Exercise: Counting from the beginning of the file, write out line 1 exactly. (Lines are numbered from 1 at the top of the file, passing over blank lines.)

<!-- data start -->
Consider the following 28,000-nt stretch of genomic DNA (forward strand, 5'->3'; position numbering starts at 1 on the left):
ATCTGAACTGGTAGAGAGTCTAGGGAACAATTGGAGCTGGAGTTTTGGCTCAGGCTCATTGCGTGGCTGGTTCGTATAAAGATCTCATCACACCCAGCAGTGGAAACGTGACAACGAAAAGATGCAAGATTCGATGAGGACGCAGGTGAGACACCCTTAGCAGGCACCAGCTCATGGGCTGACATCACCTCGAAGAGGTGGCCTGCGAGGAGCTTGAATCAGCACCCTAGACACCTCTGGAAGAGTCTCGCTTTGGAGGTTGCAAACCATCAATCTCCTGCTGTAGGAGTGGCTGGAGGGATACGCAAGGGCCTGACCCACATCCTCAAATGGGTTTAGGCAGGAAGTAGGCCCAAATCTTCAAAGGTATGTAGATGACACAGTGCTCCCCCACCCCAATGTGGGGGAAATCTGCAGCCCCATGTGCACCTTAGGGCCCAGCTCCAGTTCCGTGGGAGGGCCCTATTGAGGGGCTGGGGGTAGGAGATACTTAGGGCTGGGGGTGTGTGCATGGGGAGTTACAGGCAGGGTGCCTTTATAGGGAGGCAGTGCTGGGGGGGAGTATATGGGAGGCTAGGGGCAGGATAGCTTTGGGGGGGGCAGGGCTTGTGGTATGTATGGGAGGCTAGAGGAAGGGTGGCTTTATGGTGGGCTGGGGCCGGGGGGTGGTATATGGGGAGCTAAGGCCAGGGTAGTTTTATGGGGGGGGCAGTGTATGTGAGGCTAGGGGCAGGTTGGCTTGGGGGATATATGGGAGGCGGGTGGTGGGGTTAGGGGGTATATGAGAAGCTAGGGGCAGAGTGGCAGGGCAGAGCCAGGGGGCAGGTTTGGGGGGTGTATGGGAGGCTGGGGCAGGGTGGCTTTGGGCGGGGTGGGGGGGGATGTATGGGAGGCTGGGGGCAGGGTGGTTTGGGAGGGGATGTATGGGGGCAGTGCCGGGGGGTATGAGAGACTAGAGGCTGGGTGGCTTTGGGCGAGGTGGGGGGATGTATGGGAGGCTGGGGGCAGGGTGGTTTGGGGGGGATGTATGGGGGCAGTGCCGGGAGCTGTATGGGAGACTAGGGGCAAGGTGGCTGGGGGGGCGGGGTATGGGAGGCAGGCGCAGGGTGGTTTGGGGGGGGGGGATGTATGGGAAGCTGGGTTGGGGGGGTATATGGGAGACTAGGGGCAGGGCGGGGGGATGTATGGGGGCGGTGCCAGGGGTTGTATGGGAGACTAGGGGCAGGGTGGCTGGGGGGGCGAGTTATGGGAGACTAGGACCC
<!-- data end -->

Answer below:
Consider the following 28,000-nt stretch of genomic DNA (forward strand, 5'->3'; position numbering starts at 1 on the left):